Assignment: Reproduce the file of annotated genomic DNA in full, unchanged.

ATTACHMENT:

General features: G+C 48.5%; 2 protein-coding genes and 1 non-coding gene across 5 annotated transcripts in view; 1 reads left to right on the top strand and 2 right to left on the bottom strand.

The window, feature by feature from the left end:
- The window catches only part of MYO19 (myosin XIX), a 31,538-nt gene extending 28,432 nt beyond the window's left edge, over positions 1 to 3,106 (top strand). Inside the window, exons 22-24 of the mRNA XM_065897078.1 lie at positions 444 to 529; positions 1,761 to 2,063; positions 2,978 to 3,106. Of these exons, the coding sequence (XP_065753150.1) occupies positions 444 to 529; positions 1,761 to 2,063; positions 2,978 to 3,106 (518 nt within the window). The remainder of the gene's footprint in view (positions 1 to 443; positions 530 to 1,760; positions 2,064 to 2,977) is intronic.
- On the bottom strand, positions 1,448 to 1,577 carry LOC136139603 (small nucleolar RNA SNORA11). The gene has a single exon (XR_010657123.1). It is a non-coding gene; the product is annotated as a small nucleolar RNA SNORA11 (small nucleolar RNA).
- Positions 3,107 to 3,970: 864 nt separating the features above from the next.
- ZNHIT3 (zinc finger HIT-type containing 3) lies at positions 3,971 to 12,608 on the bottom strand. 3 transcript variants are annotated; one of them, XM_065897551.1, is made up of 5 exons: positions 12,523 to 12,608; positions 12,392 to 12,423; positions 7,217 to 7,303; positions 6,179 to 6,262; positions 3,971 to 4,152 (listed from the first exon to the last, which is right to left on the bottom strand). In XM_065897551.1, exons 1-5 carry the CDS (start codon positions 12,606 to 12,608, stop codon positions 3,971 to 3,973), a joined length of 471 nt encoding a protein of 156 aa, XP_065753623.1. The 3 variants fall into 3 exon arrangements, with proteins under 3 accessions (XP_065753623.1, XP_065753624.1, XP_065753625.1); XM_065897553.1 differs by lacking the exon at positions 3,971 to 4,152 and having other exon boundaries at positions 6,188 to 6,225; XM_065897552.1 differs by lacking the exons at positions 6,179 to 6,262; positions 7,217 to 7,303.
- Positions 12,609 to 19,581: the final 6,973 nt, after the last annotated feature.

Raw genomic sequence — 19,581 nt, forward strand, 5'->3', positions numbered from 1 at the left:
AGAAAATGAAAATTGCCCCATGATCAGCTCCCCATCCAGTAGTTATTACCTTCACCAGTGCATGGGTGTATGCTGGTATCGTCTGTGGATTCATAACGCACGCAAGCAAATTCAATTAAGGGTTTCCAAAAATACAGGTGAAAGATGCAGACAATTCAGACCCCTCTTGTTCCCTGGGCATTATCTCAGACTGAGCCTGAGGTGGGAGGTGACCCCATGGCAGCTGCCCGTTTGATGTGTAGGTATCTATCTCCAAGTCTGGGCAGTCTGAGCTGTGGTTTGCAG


General features: G+C 48.5%; 2 protein-coding genes and 1 non-coding gene across 5 annotated transcripts in view; 1 reads left to right on the top strand and 2 right to left on the bottom strand.

The window, feature by feature from the left end:
- The window catches only part of MYO19 (myosin XIX), a 31,538-nt gene extending 28,432 nt beyond the window's left edge, over positions 1 to 3,106 (top strand). Inside the window, exons 22-24 of the mRNA XM_065897078.1 lie at positions 444 to 529; positions 1,761 to 2,063; positions 2,978 to 3,106. Of these exons, the coding sequence (XP_065753150.1) occupies positions 444 to 529; positions 1,761 to 2,063; positions 2,978 to 3,106 (518 nt within the window). The remainder of the gene's footprint in view (positions 1 to 443; positions 530 to 1,760; positions 2,064 to 2,977) is intronic.
- On the bottom strand, positions 1,448 to 1,577 carry LOC136139603 (small nucleolar RNA SNORA11). The gene has a single exon (XR_010657123.1). It is a non-coding gene; the product is annotated as a small nucleolar RNA SNORA11 (small nucleolar RNA).
- Positions 3,107 to 3,970: 864 nt separating the features above from the next.
- ZNHIT3 (zinc finger HIT-type containing 3) lies at positions 3,971 to 12,608 on the bottom strand. 3 transcript variants are annotated; one of them, XM_065897551.1, is made up of 5 exons: positions 12,523 to 12,608; positions 12,392 to 12,423; positions 7,217 to 7,303; positions 6,179 to 6,262; positions 3,971 to 4,152 (listed from the first exon to the last, which is right to left on the bottom strand). In XM_065897551.1, exons 1-5 carry the CDS (start codon positions 12,606 to 12,608, stop codon positions 3,971 to 3,973), a joined length of 471 nt encoding a protein of 156 aa, XP_065753623.1. The 3 variants fall into 3 exon arrangements, with proteins under 3 accessions (XP_065753623.1, XP_065753624.1, XP_065753625.1); XM_065897553.1 differs by lacking the exon at positions 3,971 to 4,152 and having other exon boundaries at positions 6,188 to 6,225; XM_065897552.1 differs by lacking the exons at positions 6,179 to 6,262; positions 7,217 to 7,303.
- Positions 12,609 to 19,581: the final 6,973 nt, after the last annotated feature.

Raw genomic sequence — 19,581 nt, forward strand, 5'->3', positions numbered from 1 at the left:
AGAAAATGAAAATTGCCCCATGATCAGCTCCCCATCCAGTAGTTATTACCTTCACCAGTGCATGGGTGTATGCTGGTATCGTCTGTGGATTCATAACGCACGCAAGCAAATTCAATTAAGGGTTTCCAAAAATACAGGTGAAAGATGCAGACAATTCAGACCCCTCTTGTTCCCTGGGCATTATCTCAGACTGAGCCTGAGGTGGGAGGTGACCCCATGGCAGCTGCCCGTTTGATGTGTAGGTATCTATCTCCAAGTCTGGGCAGTCTGAGCTGTGGTTTGCAG